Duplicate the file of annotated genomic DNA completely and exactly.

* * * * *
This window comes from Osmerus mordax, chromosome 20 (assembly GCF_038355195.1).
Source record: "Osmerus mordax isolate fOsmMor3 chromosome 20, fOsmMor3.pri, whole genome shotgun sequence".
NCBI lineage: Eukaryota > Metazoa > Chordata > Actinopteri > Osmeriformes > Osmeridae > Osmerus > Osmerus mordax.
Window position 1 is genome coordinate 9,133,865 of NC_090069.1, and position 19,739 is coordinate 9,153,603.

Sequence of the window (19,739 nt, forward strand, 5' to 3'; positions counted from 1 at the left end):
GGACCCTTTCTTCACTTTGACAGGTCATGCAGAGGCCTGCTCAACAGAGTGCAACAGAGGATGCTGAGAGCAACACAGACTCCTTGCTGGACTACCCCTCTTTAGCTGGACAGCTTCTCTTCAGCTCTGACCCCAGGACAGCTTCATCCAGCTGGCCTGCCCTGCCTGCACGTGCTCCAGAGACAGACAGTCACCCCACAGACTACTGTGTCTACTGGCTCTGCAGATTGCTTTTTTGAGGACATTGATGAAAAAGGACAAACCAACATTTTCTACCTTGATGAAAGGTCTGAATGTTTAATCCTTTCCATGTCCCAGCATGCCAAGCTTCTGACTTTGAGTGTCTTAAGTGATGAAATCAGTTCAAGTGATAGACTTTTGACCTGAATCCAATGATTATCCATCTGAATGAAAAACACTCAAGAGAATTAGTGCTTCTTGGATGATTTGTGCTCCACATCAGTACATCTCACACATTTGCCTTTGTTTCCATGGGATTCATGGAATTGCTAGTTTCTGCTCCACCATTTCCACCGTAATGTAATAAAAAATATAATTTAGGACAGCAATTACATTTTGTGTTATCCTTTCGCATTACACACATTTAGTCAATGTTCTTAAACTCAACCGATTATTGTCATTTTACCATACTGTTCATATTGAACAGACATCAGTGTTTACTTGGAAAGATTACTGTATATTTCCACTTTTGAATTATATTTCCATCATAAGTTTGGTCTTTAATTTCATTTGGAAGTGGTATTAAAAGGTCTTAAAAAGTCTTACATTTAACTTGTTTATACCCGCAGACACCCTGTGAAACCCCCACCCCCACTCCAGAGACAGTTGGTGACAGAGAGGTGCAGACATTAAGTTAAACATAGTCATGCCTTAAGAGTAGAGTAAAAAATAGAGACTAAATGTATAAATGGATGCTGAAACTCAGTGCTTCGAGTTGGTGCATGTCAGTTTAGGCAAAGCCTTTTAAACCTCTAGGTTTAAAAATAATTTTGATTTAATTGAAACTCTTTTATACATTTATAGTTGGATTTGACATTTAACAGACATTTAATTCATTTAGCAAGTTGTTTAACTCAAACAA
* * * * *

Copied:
This window comes from Osmerus mordax, chromosome 20 (assembly GCF_038355195.1).
Source record: "Osmerus mordax isolate fOsmMor3 chromosome 20, fOsmMor3.pri, whole genome shotgun sequence".
NCBI lineage: Eukaryota > Metazoa > Chordata > Actinopteri > Osmeriformes > Osmeridae > Osmerus > Osmerus mordax.
Window position 1 is genome coordinate 9,133,865 of NC_090069.1, and position 19,739 is coordinate 9,153,603.

Sequence of the window (19,739 nt, forward strand, 5' to 3'; positions counted from 1 at the left end):
GGACCCTTTCTTCACTTTGACAGGTCATGCAGAGGCCTGCTCAACAGAGTGCAACAGAGGATGCTGAGAGCAACACAGACTCCTTGCTGGACTACCCCTCTTTAGCTGGACAGCTTCTCTTCAGCTCTGACCCCAGGACAGCTTCATCCAGCTGGCCTGCCCTGCCTGCACGTGCTCCAGAGACAGACAGTCACCCCACAGACTACTGTGTCTACTGGCTCTGCAGATTGCTTTTTTGAGGACATTGATGAAAAAGGACAAACCAACATTTTCTACCTTGATGAAAGGTCTGAATGTTTAATCCTTTCCATGTCCCAGCATGCCAAGCTTCTGACTTTGAGTGTCTTAAGTGATGAAATCAGTTCAAGTGATAGACTTTTGACCTGAATCCAATGATTATCCATCTGAATGAAAAACACTCAAGAGAATTAGTGCTTCTTGGATGATTTGTGCTCCACATCAGTACATCTCACACATTTGCCTTTGTTTCCATGGGATTCATGGAATTGCTAGTTTCTGCTCCACCATTTCCACCGTAATGTAATAAAAAATATAATTTAGGACAGCAATTACATTTTGTGTTATCCTTTCGCATTACACACATTTAGTCAATGTTCTTAAACTCAACCGATTATTGTCATTTTACCATACTGTTCATATTGAACAGACATCAGTGTTTACTTGGAAAGATTACTGTATATTTCCACTTTTGAATTATATTTCCATCATAAGTTTGGTCTTTAATTTCATTTGGAAGTGGTATTAAAAGGTCTTAAAAAGTCTTACATTTAACTTGTTTATACCCGCAGACACCCTGTGAAACCCCCACCCCCACTCCAGAGACAGTTGGTGACAGAGAGGTGCAGACATTAAGTTAAACATAGTCATGCCTTAAGAGTAGAGTAAAAAATAGAGACTAAATGTATAAATGGATGCTGAAACTCAGTGCTTCGAGTTGGTGCATGTCAGTTTAGGCAAAGCCTTTTAAACCTCTAGGTTTAAAAATAATTTTGATTTAATTGAAACTCTTTTATACATTTATAGTTGGATTTGACATTTAACAGACATTTAATTCATTTAGCAAGTTGTTTAACTCAAACAA